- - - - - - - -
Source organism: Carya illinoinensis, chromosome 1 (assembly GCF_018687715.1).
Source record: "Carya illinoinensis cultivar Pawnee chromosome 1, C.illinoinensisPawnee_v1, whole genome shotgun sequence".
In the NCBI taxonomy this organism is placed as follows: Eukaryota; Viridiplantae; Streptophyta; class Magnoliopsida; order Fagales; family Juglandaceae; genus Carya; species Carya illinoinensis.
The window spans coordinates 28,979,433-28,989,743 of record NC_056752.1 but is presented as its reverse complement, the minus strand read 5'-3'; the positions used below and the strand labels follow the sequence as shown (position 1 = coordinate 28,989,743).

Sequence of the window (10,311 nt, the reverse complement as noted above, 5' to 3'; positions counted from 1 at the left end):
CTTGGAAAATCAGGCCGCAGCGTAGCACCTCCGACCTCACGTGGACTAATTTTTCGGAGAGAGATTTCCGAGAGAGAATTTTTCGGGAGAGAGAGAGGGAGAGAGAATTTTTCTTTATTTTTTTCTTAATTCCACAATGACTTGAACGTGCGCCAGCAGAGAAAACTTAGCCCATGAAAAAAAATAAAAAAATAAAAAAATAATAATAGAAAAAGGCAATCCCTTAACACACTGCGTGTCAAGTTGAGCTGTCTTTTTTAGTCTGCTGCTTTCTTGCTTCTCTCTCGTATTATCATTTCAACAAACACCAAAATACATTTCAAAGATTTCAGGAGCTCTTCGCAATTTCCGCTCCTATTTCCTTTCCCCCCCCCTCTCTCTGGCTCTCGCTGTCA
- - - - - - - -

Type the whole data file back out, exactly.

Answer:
Source organism: Carya illinoinensis, chromosome 1 (assembly GCF_018687715.1).
Source record: "Carya illinoinensis cultivar Pawnee chromosome 1, C.illinoinensisPawnee_v1, whole genome shotgun sequence".
In the NCBI taxonomy this organism is placed as follows: Eukaryota; Viridiplantae; Streptophyta; class Magnoliopsida; order Fagales; family Juglandaceae; genus Carya; species Carya illinoinensis.
The window spans coordinates 28,979,433-28,989,743 of record NC_056752.1 but is presented as its reverse complement, the minus strand read 5'-3'; the positions used below and the strand labels follow the sequence as shown (position 1 = coordinate 28,989,743).

Sequence of the window (10,311 nt, the reverse complement as noted above, 5' to 3'; positions counted from 1 at the left end):
CTTGGAAAATCAGGCCGCAGCGTAGCACCTCCGACCTCACGTGGACTAATTTTTCGGAGAGAGATTTCCGAGAGAGAATTTTTCGGGAGAGAGAGAGGGAGAGAGAATTTTTCTTTATTTTTTTCTTAATTCCACAATGACTTGAACGTGCGCCAGCAGAGAAAACTTAGCCCATGAAAAAAAATAAAAAAATAAAAAAATAATAATAGAAAAAGGCAATCCCTTAACACACTGCGTGTCAAGTTGAGCTGTCTTTTTTAGTCTGCTGCTTTCTTGCTTCTCTCTCGTATTATCATTTCAACAAACACCAAAATACATTTCAAAGATTTCAGGAGCTCTTCGCAATTTCCGCTCCTATTTCCTTTCCCCCCCCCTCTCTCTGGCTCTCGCTGTCA